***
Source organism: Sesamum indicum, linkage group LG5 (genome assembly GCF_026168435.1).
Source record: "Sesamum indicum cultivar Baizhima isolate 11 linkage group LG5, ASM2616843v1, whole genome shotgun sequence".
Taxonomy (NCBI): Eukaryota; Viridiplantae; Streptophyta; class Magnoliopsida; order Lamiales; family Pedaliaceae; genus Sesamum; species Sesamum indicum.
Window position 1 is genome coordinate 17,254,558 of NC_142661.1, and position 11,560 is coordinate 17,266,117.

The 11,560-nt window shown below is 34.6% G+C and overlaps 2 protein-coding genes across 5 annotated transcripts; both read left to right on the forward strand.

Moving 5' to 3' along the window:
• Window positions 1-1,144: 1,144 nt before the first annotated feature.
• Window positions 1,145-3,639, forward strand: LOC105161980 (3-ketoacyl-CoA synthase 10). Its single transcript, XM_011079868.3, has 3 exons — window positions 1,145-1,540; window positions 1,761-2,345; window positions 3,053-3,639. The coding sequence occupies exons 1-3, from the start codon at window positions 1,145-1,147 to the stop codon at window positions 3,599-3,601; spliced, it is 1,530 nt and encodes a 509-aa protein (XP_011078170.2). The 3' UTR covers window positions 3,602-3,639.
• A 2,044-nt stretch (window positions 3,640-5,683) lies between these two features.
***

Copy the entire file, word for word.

Source organism: Sesamum indicum, linkage group LG5 (genome assembly GCF_026168435.1).
Source record: "Sesamum indicum cultivar Baizhima isolate 11 linkage group LG5, ASM2616843v1, whole genome shotgun sequence".
Taxonomy (NCBI): Eukaryota; Viridiplantae; Streptophyta; class Magnoliopsida; order Lamiales; family Pedaliaceae; genus Sesamum; species Sesamum indicum.
Window position 1 is genome coordinate 17,254,558 of NC_142661.1, and position 11,560 is coordinate 17,266,117.

The 11,560-nt window shown below is 34.6% G+C and overlaps 2 protein-coding genes across 5 annotated transcripts; both read left to right on the forward strand.

Moving 5' to 3' along the window:
• Window positions 1-1,144: 1,144 nt before the first annotated feature.
• Window positions 1,145-3,639, forward strand: LOC105161980 (3-ketoacyl-CoA synthase 10). Its single transcript, XM_011079868.3, has 3 exons — window positions 1,145-1,540; window positions 1,761-2,345; window positions 3,053-3,639. The coding sequence occupies exons 1-3, from the start codon at window positions 1,145-1,147 to the stop codon at window positions 3,599-3,601; spliced, it is 1,530 nt and encodes a 509-aa protein (XP_011078170.2). The 3' UTR covers window positions 3,602-3,639.
• A 2,044-nt stretch (window positions 3,640-5,683) lies between these two features.